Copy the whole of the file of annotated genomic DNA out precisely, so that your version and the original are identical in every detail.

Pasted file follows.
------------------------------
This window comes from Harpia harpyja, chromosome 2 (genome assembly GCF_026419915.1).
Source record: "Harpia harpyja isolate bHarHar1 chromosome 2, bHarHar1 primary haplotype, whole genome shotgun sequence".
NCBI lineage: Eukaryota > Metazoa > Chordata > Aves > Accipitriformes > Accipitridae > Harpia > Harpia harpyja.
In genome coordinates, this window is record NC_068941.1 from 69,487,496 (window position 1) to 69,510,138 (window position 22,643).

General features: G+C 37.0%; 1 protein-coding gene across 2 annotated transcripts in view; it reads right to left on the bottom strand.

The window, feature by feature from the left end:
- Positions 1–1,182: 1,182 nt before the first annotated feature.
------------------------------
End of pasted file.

This window comes from Harpia harpyja, chromosome 2 (genome assembly GCF_026419915.1).
Source record: "Harpia harpyja isolate bHarHar1 chromosome 2, bHarHar1 primary haplotype, whole genome shotgun sequence".
NCBI lineage: Eukaryota > Metazoa > Chordata > Aves > Accipitriformes > Accipitridae > Harpia > Harpia harpyja.
In genome coordinates, this window is record NC_068941.1 from 69,487,496 (window position 1) to 69,510,138 (window position 22,643).

General features: G+C 37.0%; 1 protein-coding gene across 2 annotated transcripts in view; it reads right to left on the bottom strand.

The window, feature by feature from the left end:
- Positions 1–1,182: 1,182 nt before the first annotated feature.